When receiving the message, the receiver may add data provenance information for analysis. The data that may be signed by the receiver may include the sender's signed information, for example. The data (and function) of the receiver's data provenance record may be similar to the sender's data provenance information. However, the information may not include the message ID because that information is included in the sender's data provenance information. By having the receiver sign the sender's data provenance record, the process may provide non-repudiation in case the sender denies sending the message.
The hash value and algorithm may be included in case the sender and receiver use different hash algorithms (or if the sender does not provide the information). More than one hash and hash value pair may be provided.
After a message is transmitted (that is, it goes from the sender to receiver), a completed data provenance record may be created. To simplify the parsing of the data provenance records, the sender may transmit a completed data provenance record, but with the receiver's section blank. When the receiver accepts the message, it may complete its section and sign the record. This process may waste bits but may simplify the implementation.
The data provenance information may be used towards each of the information assurance attributes. These information assurance attributes can be used to address various attacks as set forth below.
Authenticity: Since each data provenance record may be signed by the sender, anyone receiving the message may:
Integrity: Since a hash function is a one-way calculation based on the contents of the message, it may be used to verify the integrity. If the authentication step is done, the integrity may also be checked. Note that integrity may be checked even if the data provenance record is not signed. However, the sender of the information may not be validated. One may just ensure the message arrived intact because the receiver and the sender validate the hash values. The final recipient may also verify if what was received is the same message as the one sent by original source, by verifying that the hash values are identical.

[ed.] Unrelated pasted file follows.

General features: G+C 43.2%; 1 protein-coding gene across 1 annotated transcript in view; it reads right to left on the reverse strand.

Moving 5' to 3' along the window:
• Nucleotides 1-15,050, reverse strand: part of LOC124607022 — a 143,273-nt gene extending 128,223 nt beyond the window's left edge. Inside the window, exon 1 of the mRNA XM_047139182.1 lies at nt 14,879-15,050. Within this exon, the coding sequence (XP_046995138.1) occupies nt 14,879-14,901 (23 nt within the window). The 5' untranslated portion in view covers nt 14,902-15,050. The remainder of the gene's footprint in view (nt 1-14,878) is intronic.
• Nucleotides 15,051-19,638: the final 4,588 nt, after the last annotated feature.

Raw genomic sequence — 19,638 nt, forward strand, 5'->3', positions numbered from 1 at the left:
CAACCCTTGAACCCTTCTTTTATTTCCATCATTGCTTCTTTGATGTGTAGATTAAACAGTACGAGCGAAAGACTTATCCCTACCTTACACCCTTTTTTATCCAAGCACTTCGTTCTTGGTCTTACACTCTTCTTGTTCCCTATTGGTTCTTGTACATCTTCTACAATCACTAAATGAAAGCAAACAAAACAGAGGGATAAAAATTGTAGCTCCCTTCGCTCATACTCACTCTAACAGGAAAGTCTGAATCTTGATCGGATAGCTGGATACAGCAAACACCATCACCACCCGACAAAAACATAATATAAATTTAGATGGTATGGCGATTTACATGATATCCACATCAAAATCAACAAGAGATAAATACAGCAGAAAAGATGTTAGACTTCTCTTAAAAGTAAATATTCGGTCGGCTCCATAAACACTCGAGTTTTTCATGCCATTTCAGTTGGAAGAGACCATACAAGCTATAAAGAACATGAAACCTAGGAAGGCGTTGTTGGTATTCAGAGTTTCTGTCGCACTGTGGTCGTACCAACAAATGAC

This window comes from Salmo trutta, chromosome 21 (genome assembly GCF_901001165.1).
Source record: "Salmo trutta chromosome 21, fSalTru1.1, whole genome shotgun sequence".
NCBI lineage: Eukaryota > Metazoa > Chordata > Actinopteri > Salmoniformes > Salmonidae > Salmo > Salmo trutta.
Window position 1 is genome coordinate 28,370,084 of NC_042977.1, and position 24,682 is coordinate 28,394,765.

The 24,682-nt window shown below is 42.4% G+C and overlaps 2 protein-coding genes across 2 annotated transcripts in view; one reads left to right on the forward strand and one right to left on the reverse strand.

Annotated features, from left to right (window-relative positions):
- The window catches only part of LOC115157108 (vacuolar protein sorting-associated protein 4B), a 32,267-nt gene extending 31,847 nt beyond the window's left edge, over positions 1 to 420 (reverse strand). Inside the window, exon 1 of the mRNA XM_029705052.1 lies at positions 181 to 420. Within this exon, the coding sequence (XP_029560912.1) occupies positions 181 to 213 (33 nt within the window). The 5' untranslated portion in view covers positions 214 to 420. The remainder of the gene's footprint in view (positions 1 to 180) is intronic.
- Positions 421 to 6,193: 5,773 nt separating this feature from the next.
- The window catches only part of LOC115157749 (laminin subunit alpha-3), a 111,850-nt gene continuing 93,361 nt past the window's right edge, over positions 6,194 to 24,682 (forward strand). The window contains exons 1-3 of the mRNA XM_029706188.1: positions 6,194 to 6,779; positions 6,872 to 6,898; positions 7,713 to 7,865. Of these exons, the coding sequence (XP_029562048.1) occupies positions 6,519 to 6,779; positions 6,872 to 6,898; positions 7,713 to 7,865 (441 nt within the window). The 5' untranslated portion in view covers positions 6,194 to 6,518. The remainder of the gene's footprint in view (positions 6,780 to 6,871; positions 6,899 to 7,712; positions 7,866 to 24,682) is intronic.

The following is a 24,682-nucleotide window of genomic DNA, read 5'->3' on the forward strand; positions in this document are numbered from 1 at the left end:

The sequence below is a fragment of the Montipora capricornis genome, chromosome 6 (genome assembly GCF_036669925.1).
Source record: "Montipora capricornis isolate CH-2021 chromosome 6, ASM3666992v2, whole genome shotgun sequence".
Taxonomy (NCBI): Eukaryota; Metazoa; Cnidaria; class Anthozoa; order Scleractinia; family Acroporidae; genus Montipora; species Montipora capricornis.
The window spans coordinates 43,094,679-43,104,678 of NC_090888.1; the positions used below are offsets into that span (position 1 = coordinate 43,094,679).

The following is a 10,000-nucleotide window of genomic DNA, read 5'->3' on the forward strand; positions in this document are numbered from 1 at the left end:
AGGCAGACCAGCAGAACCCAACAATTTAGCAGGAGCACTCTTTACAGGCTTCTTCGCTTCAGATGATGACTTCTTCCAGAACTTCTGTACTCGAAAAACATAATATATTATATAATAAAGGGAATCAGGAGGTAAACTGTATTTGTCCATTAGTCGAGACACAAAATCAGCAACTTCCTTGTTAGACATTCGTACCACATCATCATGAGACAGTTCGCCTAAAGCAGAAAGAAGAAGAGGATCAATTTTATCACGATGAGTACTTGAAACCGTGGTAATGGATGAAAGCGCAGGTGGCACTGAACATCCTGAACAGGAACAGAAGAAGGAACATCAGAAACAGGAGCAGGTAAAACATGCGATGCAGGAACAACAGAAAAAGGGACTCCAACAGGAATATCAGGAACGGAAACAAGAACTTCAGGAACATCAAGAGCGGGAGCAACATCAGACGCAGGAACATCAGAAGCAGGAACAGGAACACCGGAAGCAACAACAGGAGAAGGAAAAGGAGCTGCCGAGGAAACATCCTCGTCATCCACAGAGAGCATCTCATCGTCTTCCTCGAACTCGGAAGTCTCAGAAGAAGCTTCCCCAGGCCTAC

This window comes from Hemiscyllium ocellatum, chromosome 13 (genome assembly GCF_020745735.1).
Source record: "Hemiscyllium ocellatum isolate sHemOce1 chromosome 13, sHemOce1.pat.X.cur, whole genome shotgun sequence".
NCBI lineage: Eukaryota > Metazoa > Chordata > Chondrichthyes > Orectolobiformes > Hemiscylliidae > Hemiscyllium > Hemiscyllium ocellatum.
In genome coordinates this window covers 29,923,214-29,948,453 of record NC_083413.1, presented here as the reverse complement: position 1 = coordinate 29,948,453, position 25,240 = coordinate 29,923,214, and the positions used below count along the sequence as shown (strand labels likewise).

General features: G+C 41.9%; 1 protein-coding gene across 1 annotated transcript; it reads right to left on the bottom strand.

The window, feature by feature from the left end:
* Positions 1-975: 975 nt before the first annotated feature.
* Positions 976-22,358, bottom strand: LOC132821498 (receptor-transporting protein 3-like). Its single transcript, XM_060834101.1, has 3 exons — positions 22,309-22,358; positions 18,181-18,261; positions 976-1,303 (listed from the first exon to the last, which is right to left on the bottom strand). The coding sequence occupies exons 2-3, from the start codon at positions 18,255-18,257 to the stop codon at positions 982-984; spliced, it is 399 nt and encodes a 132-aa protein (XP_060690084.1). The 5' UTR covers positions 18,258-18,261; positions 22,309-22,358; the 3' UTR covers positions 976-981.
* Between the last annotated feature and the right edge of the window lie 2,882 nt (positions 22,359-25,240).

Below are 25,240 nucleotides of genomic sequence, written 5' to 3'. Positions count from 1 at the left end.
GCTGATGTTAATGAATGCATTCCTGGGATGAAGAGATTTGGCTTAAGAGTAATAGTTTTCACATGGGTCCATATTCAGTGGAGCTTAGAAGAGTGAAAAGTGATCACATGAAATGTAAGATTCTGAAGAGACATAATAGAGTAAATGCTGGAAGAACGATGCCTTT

Confidentiality: It may be impossible to verify that a message is confidential, as a true attack may be completely passive, and cannot be measured. A secure channel may have a covert monitoring device. However, one can verify that the sender intended to send a message using an encrypted channel or if due to some error, a message was received was not encrypted, and therefore one may infer that it may not be confidential.
Since there is a data provenance record for every hop, each hop may be examined independently to ensure all information assurance attributes. However, if integrity is needed, but not authenticity, only the first and last hop may be examined. If any of the hops were not encrypted, then there may have been an unintentional exposure of confidential information.
There may be four conditions that may be examined at each hop:
Encryption Perspective over a Hop
Error or Attack
Error or Attack
In Case 1, the conclusion may be that the message was transmitted encrypted, to the best knowledge of the participants. Either one may publish the information using another channel, for example, which lowers the confidentiality of the message. However, if one party published the information, the other may not detect this by examining the data provenance records. Also, the data provenance records indicate the number of parties that did have access to a message, and the calculation of the confidentiality may be based on the number of individuals who have access to the information. For example, the larger the number of people who have access to a message, the greater risk in the loss of confidentiality of the message.
In Case 4, both parties may conclude that the message was not sent in a confidential form.
In Case 2, the receiver may receive a message that was encrypted but arrived unencrypted. This situation may indicate a bug in the implementation, or if the message cannot be authenticated, it may be an intrusion, such as replay attack or a man-in-the-middle attack, for example.
In Case 3, the message was sent unencrypted, but is received encrypted. This situation may indicate either be an implementation error, the sender is mistaken, or a man-in-the-middle attack with the input unencrypted but with the output that is encrypted, for example. One instance may involve a dumb device transmitting a message using a secure communication channel, but the receiver is more sophisticated and knows the channel is secure, for example. In this case, the receiver may state the channel was secure because it has additional knowledge, or more sophistication, than the sender.
Both case 2 and 3 may also occur if either party intentionally lies about the characteristics. Someone might accuse the other party that they made a mistake, and lied about the characteristics to provide “evidence.” Unfortunately, there may be no way to determine which party is fabricating information without an observation from a third party (log files, etc.).